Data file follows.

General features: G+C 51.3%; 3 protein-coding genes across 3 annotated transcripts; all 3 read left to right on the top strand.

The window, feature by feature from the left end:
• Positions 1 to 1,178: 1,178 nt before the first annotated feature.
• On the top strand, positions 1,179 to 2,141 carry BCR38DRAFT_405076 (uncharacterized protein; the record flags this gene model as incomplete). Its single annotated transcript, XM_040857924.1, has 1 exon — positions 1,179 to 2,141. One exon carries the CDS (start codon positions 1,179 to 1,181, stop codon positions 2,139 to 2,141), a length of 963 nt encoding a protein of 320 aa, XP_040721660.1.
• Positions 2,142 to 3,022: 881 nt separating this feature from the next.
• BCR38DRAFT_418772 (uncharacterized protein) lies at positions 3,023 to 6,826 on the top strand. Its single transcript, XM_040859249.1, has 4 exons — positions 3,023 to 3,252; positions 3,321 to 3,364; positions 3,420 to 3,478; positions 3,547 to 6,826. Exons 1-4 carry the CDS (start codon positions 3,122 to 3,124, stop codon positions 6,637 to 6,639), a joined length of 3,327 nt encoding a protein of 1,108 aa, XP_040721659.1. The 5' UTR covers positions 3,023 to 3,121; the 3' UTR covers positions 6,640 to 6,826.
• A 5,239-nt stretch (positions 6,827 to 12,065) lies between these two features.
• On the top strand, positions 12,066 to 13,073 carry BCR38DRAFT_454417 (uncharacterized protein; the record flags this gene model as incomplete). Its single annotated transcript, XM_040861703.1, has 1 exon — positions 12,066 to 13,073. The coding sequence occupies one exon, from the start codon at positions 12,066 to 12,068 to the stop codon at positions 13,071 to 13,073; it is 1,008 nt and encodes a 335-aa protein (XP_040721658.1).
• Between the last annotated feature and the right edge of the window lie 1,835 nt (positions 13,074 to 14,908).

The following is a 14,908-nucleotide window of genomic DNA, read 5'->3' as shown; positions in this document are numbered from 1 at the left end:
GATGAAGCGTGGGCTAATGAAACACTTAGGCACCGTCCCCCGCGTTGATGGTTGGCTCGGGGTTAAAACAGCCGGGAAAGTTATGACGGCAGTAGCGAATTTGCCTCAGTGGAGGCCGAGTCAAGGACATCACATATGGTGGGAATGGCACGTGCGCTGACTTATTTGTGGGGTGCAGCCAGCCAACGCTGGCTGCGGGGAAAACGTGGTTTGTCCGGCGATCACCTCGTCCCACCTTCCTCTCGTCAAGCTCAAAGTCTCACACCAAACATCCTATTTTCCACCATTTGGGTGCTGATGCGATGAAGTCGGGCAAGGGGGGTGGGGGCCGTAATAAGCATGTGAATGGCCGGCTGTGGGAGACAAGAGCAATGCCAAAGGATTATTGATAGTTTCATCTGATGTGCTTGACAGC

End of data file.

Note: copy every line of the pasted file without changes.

General features: G+C 51.3%; 3 protein-coding genes across 3 annotated transcripts; all 3 read left to right on the top strand.

The window, feature by feature from the left end:
• Positions 1 to 1,178: 1,178 nt before the first annotated feature.
• On the top strand, positions 1,179 to 2,141 carry BCR38DRAFT_405076 (uncharacterized protein; the record flags this gene model as incomplete). Its single annotated transcript, XM_040857924.1, has 1 exon — positions 1,179 to 2,141. One exon carries the CDS (start codon positions 1,179 to 1,181, stop codon positions 2,139 to 2,141), a length of 963 nt encoding a protein of 320 aa, XP_040721660.1.
• Positions 2,142 to 3,022: 881 nt separating this feature from the next.
• BCR38DRAFT_418772 (uncharacterized protein) lies at positions 3,023 to 6,826 on the top strand. Its single transcript, XM_040859249.1, has 4 exons — positions 3,023 to 3,252; positions 3,321 to 3,364; positions 3,420 to 3,478; positions 3,547 to 6,826. Exons 1-4 carry the CDS (start codon positions 3,122 to 3,124, stop codon positions 6,637 to 6,639), a joined length of 3,327 nt encoding a protein of 1,108 aa, XP_040721659.1. The 5' UTR covers positions 3,023 to 3,121; the 3' UTR covers positions 6,640 to 6,826.
• A 5,239-nt stretch (positions 6,827 to 12,065) lies between these two features.
• On the top strand, positions 12,066 to 13,073 carry BCR38DRAFT_454417 (uncharacterized protein; the record flags this gene model as incomplete). Its single annotated transcript, XM_040861703.1, has 1 exon — positions 12,066 to 13,073. The coding sequence occupies one exon, from the start codon at positions 12,066 to 12,068 to the stop codon at positions 13,071 to 13,073; it is 1,008 nt and encodes a 335-aa protein (XP_040721658.1).
• Between the last annotated feature and the right edge of the window lie 1,835 nt (positions 13,074 to 14,908).

The following is a 14,908-nucleotide window of genomic DNA, read 5'->3' as shown; positions in this document are numbered from 1 at the left end:
GATGAAGCGTGGGCTAATGAAACACTTAGGCACCGTCCCCCGCGTTGATGGTTGGCTCGGGGTTAAAACAGCCGGGAAAGTTATGACGGCAGTAGCGAATTTGCCTCAGTGGAGGCCGAGTCAAGGACATCACATATGGTGGGAATGGCACGTGCGCTGACTTATTTGTGGGGTGCAGCCAGCCAACGCTGGCTGCGGGGAAAACGTGGTTTGTCCGGCGATCACCTCGTCCCACCTTCCTCTCGTCAAGCTCAAAGTCTCACACCAAACATCCTATTTTCCACCATTTGGGTGCTGATGCGATGAAGTCGGGCAAGGGGGGTGGGGGCCGTAATAAGCATGTGAATGGCCGGCTGTGGGAGACAAGAGCAATGCCAAAGGATTATTGATAGTTTCATCTGATGTGCTTGACAGC